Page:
When reviewing our favorite queer albums of 2022 back in December, Billboard noted the backslide that occurred throughout the year when it came to LGBTQ acceptance in society at large. We’re six months into 2023, and it’s safe to say that the situation has worsened dramatically. With record-setting numbers of brazen anti-LGBTQ bills being introduced around the country, as well as rising numbers of hate crimes being committed against the community, 2023 has become a scary year to be queer.
The attacks being levied against members of the queer community have also, to varying degrees, found their way into the LGBTQ music space. Drag performers have seen numerous states attempt to limit or ban their ability to perform publicly; queer and trans artists attempting to showcase edgier art have been targeted by online campaigns deeming them “demonic”; and musicians have even had to pick sides when it comes to the beer that they drink because of rampant transphobia.
Yet one thing has not been diminished by the current wave of anti-LGBTQ rhetoric: the proliferation of excellent albums from queer artists. Throughout the first half of 2023, LGBTQ performers have continued to prove that they are leaders when it comes to crafting inventive and expansive bodies of work beyond simple soundbites from your TikTok feed. In some cases, these artists doubled down on the themes their fans had come to love; in many others, they flipped their own scripts to bring something fresh and exciting to their listeners.
So, which of those albums stand out against the pack? Below, Billboard staffers pick our 10 favorite albums from LGBTQ artists released in the first half of 2023.
Arlo Parks, My Soft Machine
When we were first introduced to Arlo Parks on her debut album, 2021’s Collapsed in Sunbeams, she was growing but delicate — and on her sophomore effort, she dives into being that juxtaposed “soft machine” even further. “I wish I was bruiseless,” she offers on the project’s opener, which is a theme she continues throughout the album with her sharp, poetic songwriting. Despite the pain, Arlo embraces being human, shifting her feelings about those emotional bruises on “Impurities” when she assures, “Don’t hide the bruise, I know it’s hard to be alive sometimes.” — RANIA ANIFTOS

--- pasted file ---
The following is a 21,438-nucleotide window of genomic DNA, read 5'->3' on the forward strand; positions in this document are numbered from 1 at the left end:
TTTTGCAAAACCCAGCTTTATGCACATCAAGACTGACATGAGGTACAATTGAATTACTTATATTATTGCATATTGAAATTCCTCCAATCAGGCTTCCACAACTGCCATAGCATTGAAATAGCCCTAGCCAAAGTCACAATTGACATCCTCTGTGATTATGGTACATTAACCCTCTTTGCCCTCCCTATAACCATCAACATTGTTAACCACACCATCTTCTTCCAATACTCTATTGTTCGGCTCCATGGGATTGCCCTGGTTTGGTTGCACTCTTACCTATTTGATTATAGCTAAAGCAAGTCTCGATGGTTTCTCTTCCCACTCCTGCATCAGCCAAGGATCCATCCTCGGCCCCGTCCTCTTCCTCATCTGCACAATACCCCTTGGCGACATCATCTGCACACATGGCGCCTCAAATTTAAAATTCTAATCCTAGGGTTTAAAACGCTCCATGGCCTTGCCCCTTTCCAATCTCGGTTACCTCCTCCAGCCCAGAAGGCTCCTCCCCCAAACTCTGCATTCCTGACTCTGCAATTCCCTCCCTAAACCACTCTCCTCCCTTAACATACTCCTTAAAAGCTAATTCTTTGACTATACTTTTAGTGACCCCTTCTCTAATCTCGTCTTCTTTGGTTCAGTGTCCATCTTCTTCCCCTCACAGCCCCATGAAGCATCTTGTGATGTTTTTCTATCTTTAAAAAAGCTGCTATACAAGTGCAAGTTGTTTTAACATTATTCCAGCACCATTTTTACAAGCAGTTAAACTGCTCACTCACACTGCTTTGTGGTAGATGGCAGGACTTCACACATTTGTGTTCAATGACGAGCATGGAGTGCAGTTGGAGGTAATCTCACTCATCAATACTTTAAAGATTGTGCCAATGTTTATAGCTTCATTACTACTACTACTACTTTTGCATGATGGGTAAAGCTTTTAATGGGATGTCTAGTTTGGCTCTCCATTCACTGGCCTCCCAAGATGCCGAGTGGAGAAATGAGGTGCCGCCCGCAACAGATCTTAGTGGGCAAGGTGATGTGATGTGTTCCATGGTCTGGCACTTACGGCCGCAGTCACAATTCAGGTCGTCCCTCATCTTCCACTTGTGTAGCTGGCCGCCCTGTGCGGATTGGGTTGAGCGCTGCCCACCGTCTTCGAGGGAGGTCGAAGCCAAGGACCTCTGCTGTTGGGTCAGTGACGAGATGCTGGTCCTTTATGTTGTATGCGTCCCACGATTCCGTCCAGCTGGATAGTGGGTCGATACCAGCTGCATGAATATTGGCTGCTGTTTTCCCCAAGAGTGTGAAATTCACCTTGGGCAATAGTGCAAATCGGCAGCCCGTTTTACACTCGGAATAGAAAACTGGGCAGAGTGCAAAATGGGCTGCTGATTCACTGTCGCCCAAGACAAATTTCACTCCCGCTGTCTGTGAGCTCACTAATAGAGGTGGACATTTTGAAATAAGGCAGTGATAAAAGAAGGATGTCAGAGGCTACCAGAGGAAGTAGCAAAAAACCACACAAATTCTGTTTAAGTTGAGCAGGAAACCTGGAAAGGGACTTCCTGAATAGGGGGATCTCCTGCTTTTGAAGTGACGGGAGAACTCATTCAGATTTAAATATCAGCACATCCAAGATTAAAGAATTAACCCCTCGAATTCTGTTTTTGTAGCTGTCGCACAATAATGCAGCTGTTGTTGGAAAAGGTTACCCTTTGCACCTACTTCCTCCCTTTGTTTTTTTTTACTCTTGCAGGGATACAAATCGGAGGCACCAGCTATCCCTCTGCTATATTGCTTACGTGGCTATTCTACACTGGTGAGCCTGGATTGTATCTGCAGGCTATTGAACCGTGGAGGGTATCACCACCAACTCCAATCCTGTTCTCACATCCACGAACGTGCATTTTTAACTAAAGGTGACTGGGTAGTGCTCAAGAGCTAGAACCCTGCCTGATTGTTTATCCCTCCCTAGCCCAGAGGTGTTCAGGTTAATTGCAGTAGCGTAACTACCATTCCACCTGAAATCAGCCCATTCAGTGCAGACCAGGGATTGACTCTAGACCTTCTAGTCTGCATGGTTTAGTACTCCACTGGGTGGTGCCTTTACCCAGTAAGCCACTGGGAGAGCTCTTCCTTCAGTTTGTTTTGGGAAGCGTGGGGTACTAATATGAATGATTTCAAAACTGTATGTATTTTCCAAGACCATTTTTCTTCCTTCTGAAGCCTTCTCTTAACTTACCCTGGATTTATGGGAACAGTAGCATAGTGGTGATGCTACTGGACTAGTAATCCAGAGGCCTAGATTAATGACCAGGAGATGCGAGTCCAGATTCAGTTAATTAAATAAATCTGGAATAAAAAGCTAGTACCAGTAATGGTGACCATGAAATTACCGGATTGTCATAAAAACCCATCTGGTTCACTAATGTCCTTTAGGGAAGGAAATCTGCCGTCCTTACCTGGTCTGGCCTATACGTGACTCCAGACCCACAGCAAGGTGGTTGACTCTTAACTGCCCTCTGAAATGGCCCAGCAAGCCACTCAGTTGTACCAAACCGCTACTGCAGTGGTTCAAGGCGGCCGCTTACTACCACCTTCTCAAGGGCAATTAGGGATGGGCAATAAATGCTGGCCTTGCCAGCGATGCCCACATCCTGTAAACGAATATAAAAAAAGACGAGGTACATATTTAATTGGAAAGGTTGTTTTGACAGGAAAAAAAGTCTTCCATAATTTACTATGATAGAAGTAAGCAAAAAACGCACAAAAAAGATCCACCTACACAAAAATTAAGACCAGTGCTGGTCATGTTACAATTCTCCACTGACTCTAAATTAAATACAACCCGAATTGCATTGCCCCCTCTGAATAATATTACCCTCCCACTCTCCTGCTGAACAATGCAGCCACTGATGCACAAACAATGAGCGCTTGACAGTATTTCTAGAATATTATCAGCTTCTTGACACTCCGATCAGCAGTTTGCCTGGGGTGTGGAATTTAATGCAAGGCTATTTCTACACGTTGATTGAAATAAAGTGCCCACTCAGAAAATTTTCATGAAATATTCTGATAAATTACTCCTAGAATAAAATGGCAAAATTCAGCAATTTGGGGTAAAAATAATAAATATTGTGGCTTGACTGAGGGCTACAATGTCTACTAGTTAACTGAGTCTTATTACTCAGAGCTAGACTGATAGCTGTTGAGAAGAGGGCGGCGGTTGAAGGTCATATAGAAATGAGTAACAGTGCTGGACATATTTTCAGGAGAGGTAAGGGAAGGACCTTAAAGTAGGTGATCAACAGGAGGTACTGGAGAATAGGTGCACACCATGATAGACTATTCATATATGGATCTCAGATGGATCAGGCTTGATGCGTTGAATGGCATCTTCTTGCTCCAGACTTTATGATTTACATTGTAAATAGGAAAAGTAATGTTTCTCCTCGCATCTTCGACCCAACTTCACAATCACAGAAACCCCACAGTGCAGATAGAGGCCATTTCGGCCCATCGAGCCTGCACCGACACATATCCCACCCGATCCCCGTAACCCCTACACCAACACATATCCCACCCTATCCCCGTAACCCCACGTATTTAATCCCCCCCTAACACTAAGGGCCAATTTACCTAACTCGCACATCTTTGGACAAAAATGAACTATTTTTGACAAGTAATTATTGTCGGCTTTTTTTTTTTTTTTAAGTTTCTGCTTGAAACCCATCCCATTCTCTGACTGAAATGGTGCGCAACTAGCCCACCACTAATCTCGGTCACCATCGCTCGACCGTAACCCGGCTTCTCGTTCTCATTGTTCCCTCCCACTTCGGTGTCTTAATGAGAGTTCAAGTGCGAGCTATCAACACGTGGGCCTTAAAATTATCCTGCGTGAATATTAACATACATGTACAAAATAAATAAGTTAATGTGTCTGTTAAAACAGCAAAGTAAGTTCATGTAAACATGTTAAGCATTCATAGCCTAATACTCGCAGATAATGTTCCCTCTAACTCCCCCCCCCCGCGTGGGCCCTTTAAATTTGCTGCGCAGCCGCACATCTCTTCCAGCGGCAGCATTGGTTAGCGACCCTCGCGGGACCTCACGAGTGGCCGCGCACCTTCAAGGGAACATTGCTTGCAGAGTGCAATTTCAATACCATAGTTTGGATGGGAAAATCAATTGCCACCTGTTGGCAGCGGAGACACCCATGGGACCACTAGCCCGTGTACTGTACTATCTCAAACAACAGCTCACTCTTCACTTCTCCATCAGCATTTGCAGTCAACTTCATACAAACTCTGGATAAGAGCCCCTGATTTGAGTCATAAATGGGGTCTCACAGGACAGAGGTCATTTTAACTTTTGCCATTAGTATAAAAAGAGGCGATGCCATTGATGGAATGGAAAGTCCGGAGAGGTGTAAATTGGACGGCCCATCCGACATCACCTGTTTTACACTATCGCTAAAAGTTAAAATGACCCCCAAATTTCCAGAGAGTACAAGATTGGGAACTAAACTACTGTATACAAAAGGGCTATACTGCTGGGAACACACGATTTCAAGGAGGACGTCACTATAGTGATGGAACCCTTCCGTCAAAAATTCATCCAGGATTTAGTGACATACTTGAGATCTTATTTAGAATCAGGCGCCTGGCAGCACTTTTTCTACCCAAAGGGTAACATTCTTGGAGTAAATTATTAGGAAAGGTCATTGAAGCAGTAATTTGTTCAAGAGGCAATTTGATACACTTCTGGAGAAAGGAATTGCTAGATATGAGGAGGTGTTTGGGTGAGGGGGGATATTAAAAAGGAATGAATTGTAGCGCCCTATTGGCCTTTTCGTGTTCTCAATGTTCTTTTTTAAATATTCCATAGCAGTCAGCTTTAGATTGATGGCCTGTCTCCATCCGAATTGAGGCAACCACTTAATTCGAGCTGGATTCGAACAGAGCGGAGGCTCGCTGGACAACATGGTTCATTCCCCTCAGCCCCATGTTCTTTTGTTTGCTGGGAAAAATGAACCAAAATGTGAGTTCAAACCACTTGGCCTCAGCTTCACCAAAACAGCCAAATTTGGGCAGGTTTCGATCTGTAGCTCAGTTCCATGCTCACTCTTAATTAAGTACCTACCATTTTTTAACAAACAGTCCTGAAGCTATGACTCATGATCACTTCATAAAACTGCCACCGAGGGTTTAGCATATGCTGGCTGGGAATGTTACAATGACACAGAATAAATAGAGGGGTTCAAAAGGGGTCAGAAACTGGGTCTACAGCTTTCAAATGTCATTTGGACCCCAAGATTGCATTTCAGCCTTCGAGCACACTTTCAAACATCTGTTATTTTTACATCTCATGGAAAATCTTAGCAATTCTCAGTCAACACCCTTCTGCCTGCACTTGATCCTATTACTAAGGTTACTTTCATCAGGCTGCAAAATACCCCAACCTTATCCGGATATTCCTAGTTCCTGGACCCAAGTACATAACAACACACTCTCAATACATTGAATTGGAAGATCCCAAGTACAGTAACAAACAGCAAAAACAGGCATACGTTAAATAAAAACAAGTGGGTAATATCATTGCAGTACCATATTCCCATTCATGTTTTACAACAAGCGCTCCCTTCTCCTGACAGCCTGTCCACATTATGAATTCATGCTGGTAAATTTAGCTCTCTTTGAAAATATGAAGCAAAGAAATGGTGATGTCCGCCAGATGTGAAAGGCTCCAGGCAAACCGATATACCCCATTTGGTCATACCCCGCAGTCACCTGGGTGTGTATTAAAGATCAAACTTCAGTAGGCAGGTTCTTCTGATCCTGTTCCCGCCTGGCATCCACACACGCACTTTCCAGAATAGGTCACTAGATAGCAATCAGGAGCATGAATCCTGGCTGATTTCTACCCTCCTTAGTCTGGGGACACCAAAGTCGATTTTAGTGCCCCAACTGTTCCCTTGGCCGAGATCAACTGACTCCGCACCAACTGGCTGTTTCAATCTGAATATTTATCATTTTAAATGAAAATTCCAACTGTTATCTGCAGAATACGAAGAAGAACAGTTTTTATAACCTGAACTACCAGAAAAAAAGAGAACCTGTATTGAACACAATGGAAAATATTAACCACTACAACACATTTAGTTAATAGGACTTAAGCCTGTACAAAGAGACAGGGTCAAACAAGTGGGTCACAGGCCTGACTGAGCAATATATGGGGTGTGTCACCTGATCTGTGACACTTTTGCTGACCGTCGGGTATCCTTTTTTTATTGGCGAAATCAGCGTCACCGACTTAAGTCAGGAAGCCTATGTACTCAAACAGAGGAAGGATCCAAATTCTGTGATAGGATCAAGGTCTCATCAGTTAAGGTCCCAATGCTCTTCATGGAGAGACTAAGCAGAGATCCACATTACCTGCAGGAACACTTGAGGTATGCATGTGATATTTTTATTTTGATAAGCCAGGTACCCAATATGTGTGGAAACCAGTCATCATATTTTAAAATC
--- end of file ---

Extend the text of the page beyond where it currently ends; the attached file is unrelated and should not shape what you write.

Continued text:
Boygenius, The Record
Boygenius’s long-awaited debut album, The Record, acts as a toast to womanhood and friendship. The plainness of the album title is apt for the no-frills sincerity of the trio’s writing. From the confessional anthem “Not Strong Enough” to the heart-wrenching and austere “Letter to an Old Poet,” The Record is able to highlight each of the singer-songwriters’ greatest strengths while proving that the super group is not a gimmick, but rather a collaboration greater than the sum of its three parts. — KRISTIN ROBINSON
Christine and the Queens, Paranoïa, Angels, True Love
Change is the common denominator across Christine and the Queens’ expansive ouevre, and nowhere does that spirit reinvention feel more omnipresent than on Paranoïa, Angels, True Love. Spanning an expansive 96 minutes, the free-wheeling album never lets the listener exactly where they’re headed next, as Chris guides his sweeping artistic vision through depictions of grief and sorrow unmoored by constraints of his prior pop sound. A magnum opus from an artist in search of answers, Paranoïa, Angels, True Love stands out as a singular crowning achievement in Chris’ already well-established career. — STEPHEN DAW
Dreamer Isioma, Princess Forever
Despite being set in its own fictional reality, the world of Princess Forever sounds an awful lot like our modern existence. Dreamer Isioma’s luxurious sophomore album tells the story of the titular royal fighting back against a dark political regime set on destroying their people, using the power of love to liberate themselves. With all of the parallels to our current political landscape well-established, Isioma followed through with a hugely impressive album, liberated from genre and propelled largely by an exceedingly well-curated vibe that keeps the dream going for as long as you’re willing to luxuriate in it. — S.D.
Janelle Monáe, The Age of Pleasure